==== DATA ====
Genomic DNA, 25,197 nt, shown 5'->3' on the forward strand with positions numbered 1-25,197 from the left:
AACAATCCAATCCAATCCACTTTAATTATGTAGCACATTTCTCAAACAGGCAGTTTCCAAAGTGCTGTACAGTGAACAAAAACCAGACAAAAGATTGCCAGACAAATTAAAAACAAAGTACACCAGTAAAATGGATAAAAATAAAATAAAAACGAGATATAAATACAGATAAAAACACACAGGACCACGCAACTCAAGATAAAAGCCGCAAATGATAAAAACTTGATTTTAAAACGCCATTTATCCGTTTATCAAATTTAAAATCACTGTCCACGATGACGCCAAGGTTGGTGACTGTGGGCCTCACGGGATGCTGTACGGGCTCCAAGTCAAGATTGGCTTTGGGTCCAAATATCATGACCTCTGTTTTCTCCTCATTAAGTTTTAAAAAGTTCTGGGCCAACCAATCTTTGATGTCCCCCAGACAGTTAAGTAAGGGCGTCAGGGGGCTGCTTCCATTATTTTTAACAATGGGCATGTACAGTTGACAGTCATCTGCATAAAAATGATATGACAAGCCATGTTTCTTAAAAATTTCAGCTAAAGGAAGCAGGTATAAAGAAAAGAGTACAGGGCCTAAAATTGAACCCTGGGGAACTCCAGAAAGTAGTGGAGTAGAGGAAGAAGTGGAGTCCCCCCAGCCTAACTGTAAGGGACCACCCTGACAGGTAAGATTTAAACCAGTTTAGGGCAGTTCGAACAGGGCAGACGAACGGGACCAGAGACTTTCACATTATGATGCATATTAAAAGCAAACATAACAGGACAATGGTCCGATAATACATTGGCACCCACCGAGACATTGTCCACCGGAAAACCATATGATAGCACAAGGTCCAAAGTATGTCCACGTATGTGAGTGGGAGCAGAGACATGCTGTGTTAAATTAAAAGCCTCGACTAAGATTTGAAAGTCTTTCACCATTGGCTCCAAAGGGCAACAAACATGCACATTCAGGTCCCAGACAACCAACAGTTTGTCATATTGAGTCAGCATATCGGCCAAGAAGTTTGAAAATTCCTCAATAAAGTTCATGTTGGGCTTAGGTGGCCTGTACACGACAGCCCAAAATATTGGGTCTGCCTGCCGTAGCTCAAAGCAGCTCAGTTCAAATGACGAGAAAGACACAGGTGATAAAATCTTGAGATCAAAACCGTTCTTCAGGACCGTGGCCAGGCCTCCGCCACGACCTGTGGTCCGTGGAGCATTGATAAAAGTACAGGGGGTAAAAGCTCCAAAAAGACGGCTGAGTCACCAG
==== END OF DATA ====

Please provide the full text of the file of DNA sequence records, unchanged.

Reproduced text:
Genomic DNA, 25,197 nt, shown 5'->3' on the forward strand with positions numbered 1-25,197 from the left:
AACAATCCAATCCAATCCACTTTAATTATGTAGCACATTTCTCAAACAGGCAGTTTCCAAAGTGCTGTACAGTGAACAAAAACCAGACAAAAGATTGCCAGACAAATTAAAAACAAAGTACACCAGTAAAATGGATAAAAATAAAATAAAAACGAGATATAAATACAGATAAAAACACACAGGACCACGCAACTCAAGATAAAAGCCGCAAATGATAAAAACTTGATTTTAAAACGCCATTTATCCGTTTATCAAATTTAAAATCACTGTCCACGATGACGCCAAGGTTGGTGACTGTGGGCCTCACGGGATGCTGTACGGGCTCCAAGTCAAGATTGGCTTTGGGTCCAAATATCATGACCTCTGTTTTCTCCTCATTAAGTTTTAAAAAGTTCTGGGCCAACCAATCTTTGATGTCCCCCAGACAGTTAAGTAAGGGCGTCAGGGGGCTGCTTCCATTATTTTTAACAATGGGCATGTACAGTTGACAGTCATCTGCATAAAAATGATATGACAAGCCATGTTTCTTAAAAATTTCAGCTAAAGGAAGCAGGTATAAAGAAAAGAGTACAGGGCCTAAAATTGAACCCTGGGGAACTCCAGAAAGTAGTGGAGTAGAGGAAGAAGTGGAGTCCCCCCAGCCTAACTGTAAGGGACCACCCTGACAGGTAAGATTTAAACCAGTTTAGGGCAGTTCGAACAGGGCAGACGAACGGGACCAGAGACTTTCACATTATGATGCATATTAAAAGCAAACATAACAGGACAATGGTCCGATAATACATTGGCACCCACCGAGACATTGTCCACCGGAAAACCATATGATAGCACAAGGTCCAAAGTATGTCCACGTATGTGAGTGGGAGCAGAGACATGCTGTGTTAAATTAAAAGCCTCGACTAAGATTTGAAAGTCTTTCACCATTGGCTCCAAAGGGCAACAAACATGCACATTCAGGTCCCAGACAACCAACAGTTTGTCATATTGAGTCAGCATATCGGCCAAGAAGTTTGAAAATTCCTCAATAAAGTTCATGTTGGGCTTAGGTGGCCTGTACACGACAGCCCAAAATATTGGGTCTGCCTGCCGTAGCTCAAAGCAGCTCAGTTCAAATGACGAGAAAGACACAGGTGATAAAATCTTGAGATCAAAACCGTTCTTCAGGACCGTGGCCAGGCCTCCGCCACGACCTGTGGTCCGTGGAGCATTGATAAAAGTACAGGGGGTAAAAGCTCCAAAAAGACGGCTGAGTCACCAG